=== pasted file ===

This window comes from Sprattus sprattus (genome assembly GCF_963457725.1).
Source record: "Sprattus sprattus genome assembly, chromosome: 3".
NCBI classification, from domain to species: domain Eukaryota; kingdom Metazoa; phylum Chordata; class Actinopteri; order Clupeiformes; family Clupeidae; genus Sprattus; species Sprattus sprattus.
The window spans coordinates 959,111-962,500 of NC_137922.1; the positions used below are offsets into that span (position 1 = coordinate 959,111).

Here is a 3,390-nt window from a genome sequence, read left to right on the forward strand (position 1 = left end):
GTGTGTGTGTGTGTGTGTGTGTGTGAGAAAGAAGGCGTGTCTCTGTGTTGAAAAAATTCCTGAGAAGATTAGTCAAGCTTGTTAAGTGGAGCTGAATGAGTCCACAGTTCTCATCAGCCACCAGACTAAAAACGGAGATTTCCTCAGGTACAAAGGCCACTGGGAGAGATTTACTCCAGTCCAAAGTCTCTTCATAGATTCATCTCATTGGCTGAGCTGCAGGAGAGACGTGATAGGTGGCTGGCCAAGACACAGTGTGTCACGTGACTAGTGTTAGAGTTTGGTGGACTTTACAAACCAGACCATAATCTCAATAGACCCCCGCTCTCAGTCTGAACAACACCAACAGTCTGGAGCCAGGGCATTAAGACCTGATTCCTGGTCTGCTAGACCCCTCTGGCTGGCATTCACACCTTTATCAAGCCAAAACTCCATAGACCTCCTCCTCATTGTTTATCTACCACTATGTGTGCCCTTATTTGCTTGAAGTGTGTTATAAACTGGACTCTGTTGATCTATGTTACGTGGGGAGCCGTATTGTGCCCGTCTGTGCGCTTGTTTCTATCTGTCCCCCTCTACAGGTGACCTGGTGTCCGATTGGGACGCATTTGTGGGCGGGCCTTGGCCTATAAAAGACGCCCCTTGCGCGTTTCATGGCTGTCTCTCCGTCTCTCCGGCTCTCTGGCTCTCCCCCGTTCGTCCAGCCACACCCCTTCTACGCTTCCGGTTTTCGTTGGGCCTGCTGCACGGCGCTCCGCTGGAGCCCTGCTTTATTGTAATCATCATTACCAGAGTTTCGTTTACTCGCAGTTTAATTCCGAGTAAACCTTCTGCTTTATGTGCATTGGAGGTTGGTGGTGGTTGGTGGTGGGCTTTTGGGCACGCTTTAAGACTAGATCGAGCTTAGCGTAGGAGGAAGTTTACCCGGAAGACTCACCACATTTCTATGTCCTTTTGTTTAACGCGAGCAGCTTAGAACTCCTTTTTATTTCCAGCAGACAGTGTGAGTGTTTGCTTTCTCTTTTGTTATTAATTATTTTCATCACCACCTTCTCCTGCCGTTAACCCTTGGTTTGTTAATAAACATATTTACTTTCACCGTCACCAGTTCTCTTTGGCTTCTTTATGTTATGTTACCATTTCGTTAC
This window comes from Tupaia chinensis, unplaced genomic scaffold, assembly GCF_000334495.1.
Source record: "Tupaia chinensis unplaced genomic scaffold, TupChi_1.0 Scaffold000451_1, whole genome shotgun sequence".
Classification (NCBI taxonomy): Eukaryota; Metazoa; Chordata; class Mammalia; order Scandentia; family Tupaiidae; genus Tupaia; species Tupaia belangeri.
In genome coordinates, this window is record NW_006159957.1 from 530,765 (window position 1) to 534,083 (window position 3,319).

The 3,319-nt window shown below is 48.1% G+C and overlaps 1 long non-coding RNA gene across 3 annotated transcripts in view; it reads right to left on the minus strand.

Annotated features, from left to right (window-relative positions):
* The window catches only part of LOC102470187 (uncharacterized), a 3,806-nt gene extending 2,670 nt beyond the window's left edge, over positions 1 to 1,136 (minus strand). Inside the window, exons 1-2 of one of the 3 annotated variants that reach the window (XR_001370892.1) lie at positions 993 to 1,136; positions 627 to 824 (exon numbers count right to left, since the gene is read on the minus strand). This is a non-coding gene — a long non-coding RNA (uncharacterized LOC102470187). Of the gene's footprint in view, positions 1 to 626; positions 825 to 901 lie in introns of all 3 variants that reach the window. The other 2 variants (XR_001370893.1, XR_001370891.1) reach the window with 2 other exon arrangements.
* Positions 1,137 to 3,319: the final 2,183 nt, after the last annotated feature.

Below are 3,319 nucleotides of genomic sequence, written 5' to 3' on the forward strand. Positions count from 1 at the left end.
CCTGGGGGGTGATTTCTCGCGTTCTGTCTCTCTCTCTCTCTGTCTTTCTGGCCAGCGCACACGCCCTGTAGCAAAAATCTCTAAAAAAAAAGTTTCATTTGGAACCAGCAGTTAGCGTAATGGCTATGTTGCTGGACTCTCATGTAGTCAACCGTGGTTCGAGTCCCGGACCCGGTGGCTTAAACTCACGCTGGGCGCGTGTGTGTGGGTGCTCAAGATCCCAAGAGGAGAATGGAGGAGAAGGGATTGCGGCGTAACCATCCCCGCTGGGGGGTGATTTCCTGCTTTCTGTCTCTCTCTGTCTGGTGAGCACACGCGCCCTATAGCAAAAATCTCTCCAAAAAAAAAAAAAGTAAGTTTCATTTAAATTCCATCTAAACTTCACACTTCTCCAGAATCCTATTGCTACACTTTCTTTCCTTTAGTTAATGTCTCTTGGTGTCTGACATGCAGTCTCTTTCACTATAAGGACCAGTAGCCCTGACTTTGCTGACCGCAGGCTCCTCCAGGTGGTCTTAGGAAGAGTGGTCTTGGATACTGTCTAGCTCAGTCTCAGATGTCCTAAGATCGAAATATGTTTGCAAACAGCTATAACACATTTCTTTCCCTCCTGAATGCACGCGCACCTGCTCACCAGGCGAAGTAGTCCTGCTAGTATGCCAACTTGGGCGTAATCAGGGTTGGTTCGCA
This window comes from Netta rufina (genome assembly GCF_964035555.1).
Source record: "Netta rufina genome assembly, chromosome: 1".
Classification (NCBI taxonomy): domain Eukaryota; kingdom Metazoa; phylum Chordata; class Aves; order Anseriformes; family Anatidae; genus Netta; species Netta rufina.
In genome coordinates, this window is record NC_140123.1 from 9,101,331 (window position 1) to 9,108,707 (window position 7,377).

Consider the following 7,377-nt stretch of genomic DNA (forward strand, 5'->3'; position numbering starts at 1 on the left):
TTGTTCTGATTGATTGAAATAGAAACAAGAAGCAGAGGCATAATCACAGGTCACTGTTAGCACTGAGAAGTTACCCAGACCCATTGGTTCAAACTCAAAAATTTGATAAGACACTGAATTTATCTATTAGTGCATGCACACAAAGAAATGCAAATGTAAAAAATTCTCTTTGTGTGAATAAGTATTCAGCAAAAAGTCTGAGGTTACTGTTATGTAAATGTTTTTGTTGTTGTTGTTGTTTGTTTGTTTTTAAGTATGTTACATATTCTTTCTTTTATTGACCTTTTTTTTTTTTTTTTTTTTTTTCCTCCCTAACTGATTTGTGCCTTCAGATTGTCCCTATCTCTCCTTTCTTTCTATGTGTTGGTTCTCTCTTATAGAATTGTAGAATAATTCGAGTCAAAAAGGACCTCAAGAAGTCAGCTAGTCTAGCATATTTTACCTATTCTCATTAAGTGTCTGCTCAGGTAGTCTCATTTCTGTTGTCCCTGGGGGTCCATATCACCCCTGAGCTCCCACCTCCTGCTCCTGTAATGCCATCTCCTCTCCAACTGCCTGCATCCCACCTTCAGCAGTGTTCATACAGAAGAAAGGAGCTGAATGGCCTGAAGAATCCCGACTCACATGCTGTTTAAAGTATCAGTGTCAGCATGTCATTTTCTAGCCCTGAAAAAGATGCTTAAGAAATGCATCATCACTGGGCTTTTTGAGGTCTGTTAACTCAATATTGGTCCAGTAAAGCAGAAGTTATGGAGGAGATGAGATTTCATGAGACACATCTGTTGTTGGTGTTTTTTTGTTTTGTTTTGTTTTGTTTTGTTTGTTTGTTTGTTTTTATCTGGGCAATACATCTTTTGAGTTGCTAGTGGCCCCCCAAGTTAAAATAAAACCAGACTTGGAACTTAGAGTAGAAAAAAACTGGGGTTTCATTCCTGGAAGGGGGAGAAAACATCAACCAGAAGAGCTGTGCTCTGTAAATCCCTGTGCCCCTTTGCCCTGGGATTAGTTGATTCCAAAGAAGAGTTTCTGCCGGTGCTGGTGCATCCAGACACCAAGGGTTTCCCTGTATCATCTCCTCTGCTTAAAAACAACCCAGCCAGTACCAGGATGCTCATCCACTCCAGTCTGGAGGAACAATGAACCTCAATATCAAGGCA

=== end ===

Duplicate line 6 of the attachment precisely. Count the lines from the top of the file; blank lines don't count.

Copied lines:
GTGTGTGTGTGTGTGTGTGTGTGTGAGAAAGAAGGCGTGTCTCTGTGTTGAAAAAATTCCTGAGAAGATTAGTCAAGCTTGTTAAGTGGAGCTGAATGAGTCCACAGTTCTCATCAGCCACCAGACTAAAAACGGAGATTTCCTCAGGTACAAAGGCCACTGGGAGAGATTTACTCCAGTCCAAAGTCTCTTCATAGATTCATCTCATTGGCTGAGCTGCAGGAGAGACGTGATAGGTGGCTGGCCAAGACACAGTGTGTCACGTGACTAGTGTTAGAGTTTGGTGGACTTTACAAACCAGACCATAATCTCAATAGACCCCCGCTCTCAGTCTGAACAACACCAACAGTCTGGAGCCAGGGCATTAAGACCTGATTCCTGGTCTGCTAGACCCCTCTGGCTGGCATTCACACCTTTATCAAGCCAAAACTCCATAGACCTCCTCCTCATTGTTTATCTACCACTATGTGTGCCCTTATTTGCTTGAAGTGTGTTATAAACTGGACTCTGTTGATCTATGTTACGTGGGGAGCCGTATTGTGCCCGTCTGTGCGCTTGTTTCTATCTGTCCCCCTCTACAGGTGACCTGGTGTCCGATTGGGACGCATTTGTGGGCGGGCCTTGGCCTATAAAAGACGCCCCTTGCGCGTTTCATGGCTGTCTCTCCGTCTCTCCGGCTCTCTGGCTCTCCCCCGTTCGTCCAGCCACACCCCTTCTACGCTTCCGGTTTTCGTTGGGCCTGCTGCACGGCGCTCCGCTGGAGCCCTGCTTTATTGTAATCATCATTACCAGAGTTTCGTTTACTCGCAGTTTAATTCCGAGTAAACCTTCTGCTTTATGTGCATTGGAGGTTGGTGGTGGTTGGTGGTGGGCTTTTGGGCACGCTTTAAGACTAGATCGAGCTTAGCGTAGGAGGAAGTTTACCCGGAAGACTCACCACATTTCTATGTCCTTTTGTTTAACGCGAGCAGCTTAGAACTCCTTTTTATTTCCAGCAGACAGTGTGAGTGTTTGCTTTCTCTTTTGTTATTAATTATTTTCATCACCACCTTCTCCTGCCGTTAACCCTTGGTTTGTTAATAAACATATTTACTTTCACCGTCACCAGTTCTCTTTGGCTTCTTTATGTTATGTTACCATTTCGTTAC